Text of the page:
The compressed wood mentioned above is my product. I'm in the exciting position of having the only Compwood press in the Americas. Bendywood was mentioned above, but dismissed as too expensive. Bendywood comes from Italy through a US distributor. They have lots of hand rail experience, and I defer to their experience in this area. I use my compressed wood for architectural fabrications in bent wood and make it available for others to use in their projects. One day, one of you will try it in a hand rail and let me know how it worked out. Actually, I have one customer in the Seattle area building one now and am waiting for pictures.
There is an advantage to compressed wood for this type of thing. You can bend it solid, in any direction without backing straps, to a much smaller radii than with steam, and without using steam - you bend it cold. This allows for bends in multiple directions along the same plank. Attempting to steam and bend a complex bend from solid hardwood presents complications with setting up the backing straps.
There was mention above of using specialized bending equipment with compressed hardwoods. I use them, but for handrails? No way. The radius is not very small, and if you have enough leverage on the piece, it will bend quite easily. If it gets tough, I section it into two pieces to make the bend "four times" as easy to use Gene's formula. Then glue it up later. Not much clean up from one glue line (if you even need to do that sectioning).
The compressed wood is so interesting, it can help with these "challenges" that customers present. I'm not happy either if I'm not scratching my head and reinventing the wheel. My products tend to lead to more head scratching - but the good kind. I look forward to sharing what I have with those creative head scratches out there.
Rectangles on edge would need some special support for the sides and bending something 4" thick will take a lot of leverage. This would necessitate a long overhang, made longer by attaching it to something else (begin to picture the difficulty of adding a 10' long plank secured to each end to increase your leverage and it still might not be enough).
Here is the long answer. Let’s say this is a face molding for a 36" half round window. Inside diameter = 36", Outside diameter = 44". The plank will be Pi*radius = 3.14 x 20" (I'm taking the midpoint of the plank) ~ 63" long. To bend it, the plank must stretch to 22*Pi ~ 69" on the outside of the curve, and compress on the inside of the curve to 18*Pi ~ 57". So the plank after bending is 57" long on the inside and 69" long on the outside. That is a 6" stretch on the outside of the curve and a 6" compression on the inside of the curve. Or the plank on the outside is 12" longer than the plank on the inside. This is easier to picture if you were laminating 3/16" veneers and the outside veneer is 12" longer than the inside veneer. Yikes! Never-the-less, this does not exceed the maximum bend that Compressed Hardwoods can achieve (a 10% stretch on the outside and a 10% compression on the inside). So you could do it, but, it can be done so much easier if you just saw it into 2 or 3 pieces, bend them, and glue them back together after fixing the shape by drying the wood. In this way you can cold bend it by hand without thinking about leverage.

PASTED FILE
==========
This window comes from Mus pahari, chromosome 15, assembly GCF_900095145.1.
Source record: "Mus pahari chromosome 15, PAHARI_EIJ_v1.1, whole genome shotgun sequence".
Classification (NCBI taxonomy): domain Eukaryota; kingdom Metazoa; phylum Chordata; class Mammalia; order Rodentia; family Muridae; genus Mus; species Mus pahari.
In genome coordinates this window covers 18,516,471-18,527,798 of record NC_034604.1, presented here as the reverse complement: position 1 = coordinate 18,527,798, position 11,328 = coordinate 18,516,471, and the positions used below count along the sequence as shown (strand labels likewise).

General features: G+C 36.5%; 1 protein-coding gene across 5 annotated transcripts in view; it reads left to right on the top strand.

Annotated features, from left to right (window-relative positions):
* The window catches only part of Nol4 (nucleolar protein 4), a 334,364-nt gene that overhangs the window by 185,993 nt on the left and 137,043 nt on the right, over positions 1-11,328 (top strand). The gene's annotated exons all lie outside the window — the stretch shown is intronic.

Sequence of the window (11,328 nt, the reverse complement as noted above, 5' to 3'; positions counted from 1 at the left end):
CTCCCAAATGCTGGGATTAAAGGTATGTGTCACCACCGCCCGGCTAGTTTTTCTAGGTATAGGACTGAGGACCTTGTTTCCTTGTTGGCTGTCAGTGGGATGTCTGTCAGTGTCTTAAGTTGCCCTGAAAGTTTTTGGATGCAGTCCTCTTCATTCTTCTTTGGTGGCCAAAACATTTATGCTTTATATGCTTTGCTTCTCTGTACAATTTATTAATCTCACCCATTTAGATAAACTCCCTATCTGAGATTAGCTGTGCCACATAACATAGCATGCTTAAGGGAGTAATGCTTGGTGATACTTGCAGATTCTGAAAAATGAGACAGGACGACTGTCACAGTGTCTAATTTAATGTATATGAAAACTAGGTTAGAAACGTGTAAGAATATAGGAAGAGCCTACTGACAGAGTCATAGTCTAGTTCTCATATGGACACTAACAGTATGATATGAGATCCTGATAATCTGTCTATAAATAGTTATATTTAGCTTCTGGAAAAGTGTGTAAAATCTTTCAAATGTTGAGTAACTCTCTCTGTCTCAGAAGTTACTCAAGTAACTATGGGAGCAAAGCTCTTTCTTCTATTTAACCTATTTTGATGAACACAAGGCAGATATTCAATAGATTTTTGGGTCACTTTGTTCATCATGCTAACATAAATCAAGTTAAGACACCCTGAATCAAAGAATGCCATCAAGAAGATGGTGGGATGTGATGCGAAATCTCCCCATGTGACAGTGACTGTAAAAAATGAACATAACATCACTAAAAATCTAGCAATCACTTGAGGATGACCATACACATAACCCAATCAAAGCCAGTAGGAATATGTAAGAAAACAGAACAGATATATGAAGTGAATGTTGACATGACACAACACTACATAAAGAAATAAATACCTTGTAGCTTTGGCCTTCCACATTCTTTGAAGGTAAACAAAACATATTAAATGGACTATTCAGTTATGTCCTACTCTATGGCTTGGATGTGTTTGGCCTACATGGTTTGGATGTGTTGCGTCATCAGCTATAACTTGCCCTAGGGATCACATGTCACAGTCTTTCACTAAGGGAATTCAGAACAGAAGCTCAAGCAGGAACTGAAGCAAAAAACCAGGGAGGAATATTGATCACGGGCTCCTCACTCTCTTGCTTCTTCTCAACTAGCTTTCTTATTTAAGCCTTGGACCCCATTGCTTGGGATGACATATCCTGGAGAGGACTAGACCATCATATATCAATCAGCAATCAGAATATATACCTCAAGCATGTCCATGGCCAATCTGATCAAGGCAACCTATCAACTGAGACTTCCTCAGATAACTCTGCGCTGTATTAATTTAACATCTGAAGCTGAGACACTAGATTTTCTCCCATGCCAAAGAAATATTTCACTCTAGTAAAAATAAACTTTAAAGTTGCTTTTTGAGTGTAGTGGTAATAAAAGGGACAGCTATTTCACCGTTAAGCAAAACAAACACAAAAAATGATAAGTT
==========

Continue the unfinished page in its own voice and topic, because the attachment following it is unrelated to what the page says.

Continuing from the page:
Additionally, there is an interesting thing that can be accomplished in moldings by bending squares and gentle rectangles rather than a 1x4 (or 3/4 x 3 1/2) on edge. Take a look at the image included. I've built up a profile with several pieces of ~1x1 +/- to create a stepped profile. It looks like custom crown molding, but it is bent from solid cherry, and is certainly not paint grade.
By the way, I mention above that Compressed Hardwoods can stretch by up to about 10%. This is the "secret" of why it works for "Extreme Wood Bending". Compwood is pre-compressed by about 20%. It settles back while cooling to a net ~10% length loss. And when you bend it, it'll stretch that 10% on the outside of the curve and compress a further 10% (back to the point where it was fully compressed in my press) on the inside of the curve through the bellows action that was created in pre-compression. No backing strap or additional steam is required to do this. And because a backing strap isn't needed, you can bend it any which way, all along the length of the plank. This is where millwork is not quite so interesting for Compressed Hardwoods. They are usually two dimension bends. When you get into three dimension bends, you are able to take advantage of a very unique capability with Compressed Hardwoods.
Comment from contributor A:
You should be able to obtain the change in elevation pitch and still use something like a 3/16 to 3/8 x 3" board by doing a twist and bend after steaming. The only steaming I've done so far has been experimenting using a microwave, but have been able to bend a 3/8" x 6" piece of ponderosa pine to a 10" diameter by wrapping the piece in a wet cloth and putting it in the microwave it be steamed.